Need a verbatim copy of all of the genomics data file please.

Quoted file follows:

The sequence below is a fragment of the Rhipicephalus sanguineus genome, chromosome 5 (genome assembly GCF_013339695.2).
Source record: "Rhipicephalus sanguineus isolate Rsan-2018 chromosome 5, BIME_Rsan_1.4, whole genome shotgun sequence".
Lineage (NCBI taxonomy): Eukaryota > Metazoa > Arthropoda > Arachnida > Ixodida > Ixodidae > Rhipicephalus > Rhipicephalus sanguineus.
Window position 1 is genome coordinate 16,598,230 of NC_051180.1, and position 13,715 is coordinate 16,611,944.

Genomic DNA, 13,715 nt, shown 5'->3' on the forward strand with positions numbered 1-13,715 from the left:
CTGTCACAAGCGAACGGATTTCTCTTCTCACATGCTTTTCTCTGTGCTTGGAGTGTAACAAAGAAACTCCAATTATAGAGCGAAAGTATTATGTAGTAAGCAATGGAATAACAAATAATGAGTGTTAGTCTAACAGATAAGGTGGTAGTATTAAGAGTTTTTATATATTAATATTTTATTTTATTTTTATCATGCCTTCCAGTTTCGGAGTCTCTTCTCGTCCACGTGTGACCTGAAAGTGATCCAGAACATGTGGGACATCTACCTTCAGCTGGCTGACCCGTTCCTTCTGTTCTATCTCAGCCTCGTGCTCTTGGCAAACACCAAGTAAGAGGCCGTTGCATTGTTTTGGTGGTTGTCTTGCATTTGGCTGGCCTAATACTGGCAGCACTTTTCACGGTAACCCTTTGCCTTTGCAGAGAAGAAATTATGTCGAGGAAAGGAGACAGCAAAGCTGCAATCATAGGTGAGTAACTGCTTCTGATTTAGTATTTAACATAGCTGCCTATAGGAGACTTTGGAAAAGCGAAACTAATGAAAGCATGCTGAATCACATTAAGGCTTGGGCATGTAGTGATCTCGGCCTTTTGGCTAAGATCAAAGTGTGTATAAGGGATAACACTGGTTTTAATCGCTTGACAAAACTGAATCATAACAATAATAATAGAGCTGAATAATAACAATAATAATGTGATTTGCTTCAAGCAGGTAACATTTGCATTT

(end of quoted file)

The sequence below is a fragment of the Rhipicephalus sanguineus genome, chromosome 5 (genome assembly GCF_013339695.2).
Source record: "Rhipicephalus sanguineus isolate Rsan-2018 chromosome 5, BIME_Rsan_1.4, whole genome shotgun sequence".
Lineage (NCBI taxonomy): Eukaryota > Metazoa > Arthropoda > Arachnida > Ixodida > Ixodidae > Rhipicephalus > Rhipicephalus sanguineus.
Window position 1 is genome coordinate 16,598,230 of NC_051180.1, and position 13,715 is coordinate 16,611,944.

Genomic DNA, 13,715 nt, shown 5'->3' on the forward strand with positions numbered 1-13,715 from the left:
CTGTCACAAGCGAACGGATTTCTCTTCTCACATGCTTTTCTCTGTGCTTGGAGTGTAACAAAGAAACTCCAATTATAGAGCGAAAGTATTATGTAGTAAGCAATGGAATAACAAATAATGAGTGTTAGTCTAACAGATAAGGTGGTAGTATTAAGAGTTTTTATATATTAATATTTTATTTTATTTTTATCATGCCTTCCAGTTTCGGAGTCTCTTCTCGTCCACGTGTGACCTGAAAGTGATCCAGAACATGTGGGACATCTACCTTCAGCTGGCTGACCCGTTCCTTCTGTTCTATCTCAGCCTCGTGCTCTTGGCAAACACCAAGTAAGAGGCCGTTGCATTGTTTTGGTGGTTGTCTTGCATTTGGCTGGCCTAATACTGGCAGCACTTTTCACGGTAACCCTTTGCCTTTGCAGAGAAGAAATTATGTCGAGGAAAGGAGACAGCAAAGCTGCAATCATAGGTGAGTAACTGCTTCTGATTTAGTATTTAACATAGCTGCCTATAGGAGACTTTGGAAAAGCGAAACTAATGAAAGCATGCTGAATCACATTAAGGCTTGGGCATGTAGTGATCTCGGCCTTTTGGCTAAGATCAAAGTGTGTATAAGGGATAACACTGGTTTTAATCGCTTGACAAAACTGAATCATAACAATAATAATAGAGCTGAATAATAACAATAATAATGTGATTTGCTTCAAGCAGGTAACATTTGCATTT